ENGL 230 - Indigenous Narratives
This course provides a critical engagement with First Nations, Métis and Inuit narratives. While we will focus on Indigenous communities of North America, we will also hold space for global perspectives of Indigeneity to inform our study. We will interpret the term ‘text’ broadly to honour multiple ways-of-knowing, including contemporary literary fiction as well as poetry, drama, ceremony, song, film and visual art. We will take a critical look at selected texts to provide cultural, colonial and historical context. Key themes include identity, memory, time, authenticity, representation, appropriation, cultural stereotype, trauma, reconciliation, resilience, revitalization and healing within Indigenous communities. It is important to emphasise that this course may result in students experiencing, re-experiencing, and/or processing grief and trauma, and as such, self-support and emotional healing will come first. Through reading Indigenous literatures, students can expect to interpret and examine the effects of: colonization, forced assimilation, family, status, identity, multi-generational traumas, reconciliation, gender and sexuality.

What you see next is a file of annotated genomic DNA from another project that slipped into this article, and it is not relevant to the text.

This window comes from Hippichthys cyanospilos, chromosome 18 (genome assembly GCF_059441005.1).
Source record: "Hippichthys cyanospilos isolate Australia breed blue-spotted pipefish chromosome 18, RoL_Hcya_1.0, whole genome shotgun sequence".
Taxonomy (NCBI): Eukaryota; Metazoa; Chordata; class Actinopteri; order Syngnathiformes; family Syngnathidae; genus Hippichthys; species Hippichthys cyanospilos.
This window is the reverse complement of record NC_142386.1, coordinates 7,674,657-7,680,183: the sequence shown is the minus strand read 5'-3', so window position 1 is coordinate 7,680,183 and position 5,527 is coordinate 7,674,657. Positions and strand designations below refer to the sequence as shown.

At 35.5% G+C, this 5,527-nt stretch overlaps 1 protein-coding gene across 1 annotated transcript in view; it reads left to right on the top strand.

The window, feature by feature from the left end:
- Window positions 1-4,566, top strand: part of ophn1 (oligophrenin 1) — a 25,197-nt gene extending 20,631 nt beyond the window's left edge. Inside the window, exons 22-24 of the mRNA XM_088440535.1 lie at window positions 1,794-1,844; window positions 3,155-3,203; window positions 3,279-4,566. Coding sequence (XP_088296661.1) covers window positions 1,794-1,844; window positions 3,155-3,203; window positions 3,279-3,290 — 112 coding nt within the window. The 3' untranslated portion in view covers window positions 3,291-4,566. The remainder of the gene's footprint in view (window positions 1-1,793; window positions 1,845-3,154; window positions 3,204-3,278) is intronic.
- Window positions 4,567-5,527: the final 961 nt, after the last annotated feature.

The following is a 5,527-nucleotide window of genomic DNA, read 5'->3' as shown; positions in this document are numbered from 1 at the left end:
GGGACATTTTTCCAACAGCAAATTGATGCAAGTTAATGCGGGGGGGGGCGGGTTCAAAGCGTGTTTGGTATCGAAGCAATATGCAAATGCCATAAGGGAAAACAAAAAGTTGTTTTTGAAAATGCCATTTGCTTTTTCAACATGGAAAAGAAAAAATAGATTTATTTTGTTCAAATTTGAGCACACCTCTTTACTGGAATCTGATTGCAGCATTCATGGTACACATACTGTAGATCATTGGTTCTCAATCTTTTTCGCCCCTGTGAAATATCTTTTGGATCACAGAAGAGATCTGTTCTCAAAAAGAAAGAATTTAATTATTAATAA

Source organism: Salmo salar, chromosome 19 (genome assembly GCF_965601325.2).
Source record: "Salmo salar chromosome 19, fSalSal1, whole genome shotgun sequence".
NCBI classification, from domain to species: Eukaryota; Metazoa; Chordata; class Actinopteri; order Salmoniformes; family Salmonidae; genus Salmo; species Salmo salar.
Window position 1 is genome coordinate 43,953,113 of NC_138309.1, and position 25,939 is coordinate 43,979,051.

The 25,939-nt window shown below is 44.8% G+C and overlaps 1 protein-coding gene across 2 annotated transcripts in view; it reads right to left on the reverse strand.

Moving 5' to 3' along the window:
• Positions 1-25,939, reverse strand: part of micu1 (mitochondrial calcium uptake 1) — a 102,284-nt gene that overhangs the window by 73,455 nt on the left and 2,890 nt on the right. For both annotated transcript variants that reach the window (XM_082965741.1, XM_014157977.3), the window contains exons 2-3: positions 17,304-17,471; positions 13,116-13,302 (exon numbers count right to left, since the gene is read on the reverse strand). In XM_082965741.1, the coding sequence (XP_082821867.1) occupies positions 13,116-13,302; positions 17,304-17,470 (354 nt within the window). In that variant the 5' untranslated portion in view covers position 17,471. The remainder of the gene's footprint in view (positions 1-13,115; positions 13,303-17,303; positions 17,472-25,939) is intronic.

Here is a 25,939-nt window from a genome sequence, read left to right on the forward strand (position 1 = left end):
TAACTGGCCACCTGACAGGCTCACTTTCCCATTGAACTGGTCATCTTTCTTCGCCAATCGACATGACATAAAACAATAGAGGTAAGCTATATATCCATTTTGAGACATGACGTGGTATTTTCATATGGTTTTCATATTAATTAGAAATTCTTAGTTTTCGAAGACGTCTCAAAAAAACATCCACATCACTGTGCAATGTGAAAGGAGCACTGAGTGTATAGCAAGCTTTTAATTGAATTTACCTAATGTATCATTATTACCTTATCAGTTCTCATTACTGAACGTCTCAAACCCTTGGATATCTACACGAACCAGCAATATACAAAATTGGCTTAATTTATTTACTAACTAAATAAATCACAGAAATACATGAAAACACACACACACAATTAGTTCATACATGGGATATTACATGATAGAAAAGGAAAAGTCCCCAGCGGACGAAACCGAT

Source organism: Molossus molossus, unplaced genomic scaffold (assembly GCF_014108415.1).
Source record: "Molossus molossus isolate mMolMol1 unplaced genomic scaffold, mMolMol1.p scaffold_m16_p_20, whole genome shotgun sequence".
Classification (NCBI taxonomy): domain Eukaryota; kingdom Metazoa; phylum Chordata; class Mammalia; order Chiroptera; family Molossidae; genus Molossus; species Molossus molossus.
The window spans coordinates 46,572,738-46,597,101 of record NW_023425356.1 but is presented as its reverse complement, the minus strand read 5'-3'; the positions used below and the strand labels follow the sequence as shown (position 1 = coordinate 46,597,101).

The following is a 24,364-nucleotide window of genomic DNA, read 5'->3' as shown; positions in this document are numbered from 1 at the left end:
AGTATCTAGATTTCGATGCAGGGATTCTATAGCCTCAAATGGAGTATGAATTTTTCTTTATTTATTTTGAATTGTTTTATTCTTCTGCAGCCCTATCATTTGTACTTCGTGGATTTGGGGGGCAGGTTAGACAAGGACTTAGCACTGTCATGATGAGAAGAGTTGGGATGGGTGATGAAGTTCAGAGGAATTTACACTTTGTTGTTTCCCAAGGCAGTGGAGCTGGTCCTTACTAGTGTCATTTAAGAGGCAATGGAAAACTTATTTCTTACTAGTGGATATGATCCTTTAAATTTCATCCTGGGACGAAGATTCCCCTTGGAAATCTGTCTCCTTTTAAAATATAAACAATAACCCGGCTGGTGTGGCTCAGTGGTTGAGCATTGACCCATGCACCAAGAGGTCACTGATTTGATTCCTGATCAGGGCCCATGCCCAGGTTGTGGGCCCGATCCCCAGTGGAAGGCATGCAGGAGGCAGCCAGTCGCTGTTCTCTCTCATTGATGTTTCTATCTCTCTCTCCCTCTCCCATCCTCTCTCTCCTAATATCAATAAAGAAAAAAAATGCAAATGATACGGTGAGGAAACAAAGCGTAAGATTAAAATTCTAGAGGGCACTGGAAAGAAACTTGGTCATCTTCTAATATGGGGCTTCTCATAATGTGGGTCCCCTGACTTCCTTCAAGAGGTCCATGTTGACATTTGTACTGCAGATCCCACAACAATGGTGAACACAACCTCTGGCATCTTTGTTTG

Prerequisites: Six credits of first-year English composition and literature (e.g., ENGL 100 and 101, or equivalent) or instructor’s permission.
|Language of instruction|
|Fields of study||Humanities (others)Sociology and cultural studies|
|Teaching place||Online scheduled; Ayamdigut campus, Whitehorse|